Zelda Yanovich, Technical Officer, Networking and Knowledge Management, Water Supply & Sanitation Collaborative Council (WSSCC)
As part of BSR’s celebration of International Women’s Day, during the month of March, we asked BSR partners to contribute a guest blog on their experiences with women’s empowerment through their lives and work.
Sitting in the school grounds in Wardha, in the western part of India, a 13-year-old girl named Priyanka earnestly gave her answers to a survey my organization was conducting to gain insights on girls’ experiences with menstruation. “I received my first period two months ago,” she told us, sharing taboo information that her mother warned her to keep from the family, the neighbors, and her friends. Her mother, she explained, is worried that if people know, they will pressure her to marry, to leave school, and to follow the typical cultural restrictions during menstruation: No entering the kitchen, leaving the house, touching the water pot.
The social stigmas surrounding menstruation, and restrictions on women’s attendance of school and work, are visible worldwide. To me, supporting women’s empowerment means ensuring that women and girls can fully enjoy their human rights, including their right to education and right to work. It also means ensuring that they can contribute equally to political, economic, and social decisions affecting the world.
Over a lifetime, girls and women menstruate an average of 3,000 days. A menstrual hygiene survey from Plan and AC Nielson found that in India, 23 percent of girls drop out of school at the onset of puberty. Many women report missing work or leaving early on “those days.” Clearly, menstrual hygiene has an impact on women’s lives and their sense of empowerment.
I have seen that process of empowerment happen after the simplest conversation. What can be more powerful than a girl on a playground whispering a secret that she was told not to tell, crushing in one action a cultural taboo? What can be more powerful than a mother admitting that she will not let her daughters marry into a house that restricts women’s movements when they are menstruating? What can be more powerful than a male teacher being allowed, for the first time, to discuss the issue his students face, and as a result taking it upon himself to build an incinerator next to the girls’ toilet?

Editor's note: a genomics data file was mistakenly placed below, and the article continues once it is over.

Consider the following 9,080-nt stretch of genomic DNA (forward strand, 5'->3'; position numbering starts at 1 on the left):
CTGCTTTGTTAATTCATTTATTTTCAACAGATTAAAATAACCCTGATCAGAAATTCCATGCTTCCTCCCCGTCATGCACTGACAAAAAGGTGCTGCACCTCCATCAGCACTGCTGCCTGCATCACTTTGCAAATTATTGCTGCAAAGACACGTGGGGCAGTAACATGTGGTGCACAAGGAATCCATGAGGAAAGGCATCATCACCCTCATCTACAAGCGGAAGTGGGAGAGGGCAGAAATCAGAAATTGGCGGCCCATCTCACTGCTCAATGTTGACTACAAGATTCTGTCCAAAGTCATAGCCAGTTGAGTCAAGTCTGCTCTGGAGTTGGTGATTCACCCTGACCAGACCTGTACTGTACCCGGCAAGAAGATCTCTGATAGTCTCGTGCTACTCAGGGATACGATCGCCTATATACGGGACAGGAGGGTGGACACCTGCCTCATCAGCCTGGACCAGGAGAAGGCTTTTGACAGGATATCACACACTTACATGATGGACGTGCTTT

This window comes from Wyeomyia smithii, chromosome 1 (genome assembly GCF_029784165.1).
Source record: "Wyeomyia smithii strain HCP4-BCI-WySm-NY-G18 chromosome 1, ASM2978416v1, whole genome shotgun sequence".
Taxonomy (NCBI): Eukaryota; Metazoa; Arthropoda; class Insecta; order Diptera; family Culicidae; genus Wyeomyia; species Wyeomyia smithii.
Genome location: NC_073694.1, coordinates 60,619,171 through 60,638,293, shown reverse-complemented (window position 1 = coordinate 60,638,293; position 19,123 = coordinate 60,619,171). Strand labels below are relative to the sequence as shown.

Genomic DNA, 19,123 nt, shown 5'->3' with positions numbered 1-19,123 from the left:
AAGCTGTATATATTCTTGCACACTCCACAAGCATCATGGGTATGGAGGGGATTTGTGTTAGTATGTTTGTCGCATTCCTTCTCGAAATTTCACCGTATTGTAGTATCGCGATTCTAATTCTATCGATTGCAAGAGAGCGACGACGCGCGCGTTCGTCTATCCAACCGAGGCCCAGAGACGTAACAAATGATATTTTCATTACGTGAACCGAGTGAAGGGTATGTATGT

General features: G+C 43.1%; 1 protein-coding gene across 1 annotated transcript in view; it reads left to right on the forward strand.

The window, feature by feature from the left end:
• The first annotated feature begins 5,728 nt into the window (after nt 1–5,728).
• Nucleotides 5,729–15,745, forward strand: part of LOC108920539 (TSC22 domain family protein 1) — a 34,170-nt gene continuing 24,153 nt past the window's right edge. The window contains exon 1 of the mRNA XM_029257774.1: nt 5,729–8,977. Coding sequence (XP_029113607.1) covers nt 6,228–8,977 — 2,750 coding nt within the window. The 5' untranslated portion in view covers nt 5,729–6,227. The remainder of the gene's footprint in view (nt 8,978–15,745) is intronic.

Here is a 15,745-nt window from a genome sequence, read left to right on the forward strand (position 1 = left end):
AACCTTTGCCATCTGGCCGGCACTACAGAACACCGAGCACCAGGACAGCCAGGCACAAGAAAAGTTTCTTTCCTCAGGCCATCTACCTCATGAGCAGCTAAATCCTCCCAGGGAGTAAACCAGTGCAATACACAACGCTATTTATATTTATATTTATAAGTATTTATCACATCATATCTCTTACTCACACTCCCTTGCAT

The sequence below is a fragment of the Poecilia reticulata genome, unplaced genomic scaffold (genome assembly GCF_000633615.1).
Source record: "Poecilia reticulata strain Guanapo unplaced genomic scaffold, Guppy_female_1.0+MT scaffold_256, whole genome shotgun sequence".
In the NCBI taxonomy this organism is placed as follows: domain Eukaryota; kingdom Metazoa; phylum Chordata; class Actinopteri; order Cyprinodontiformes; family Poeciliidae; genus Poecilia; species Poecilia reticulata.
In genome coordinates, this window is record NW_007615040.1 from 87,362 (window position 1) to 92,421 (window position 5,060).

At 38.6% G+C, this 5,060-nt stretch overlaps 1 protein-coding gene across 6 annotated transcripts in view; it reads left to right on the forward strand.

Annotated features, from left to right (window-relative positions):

Our approach at the Water Supply and Sanitation Collaborative Council is to break the silence and talk about menstrual hygiene and management so that we can banish the taboos and create the platform for change.
Ask yourself this: If workers felt they could talk about menstrual hygiene, and female workers had facilities to help them manage menstruation hygienically at work, would they not then empower their daughters, their nieces, and their loved ones, too? And if women could manage their periods at work, would it not increase the number of hours they could work one week out of four and enable them to reach their full potential in their careers? BSR’s HERproject shows a compelling return on investment model for factories willing to invest in menstrual hygiene education for female workers. So perhaps the real question now is this: What can your organization do to break the silence around menstrual hygiene?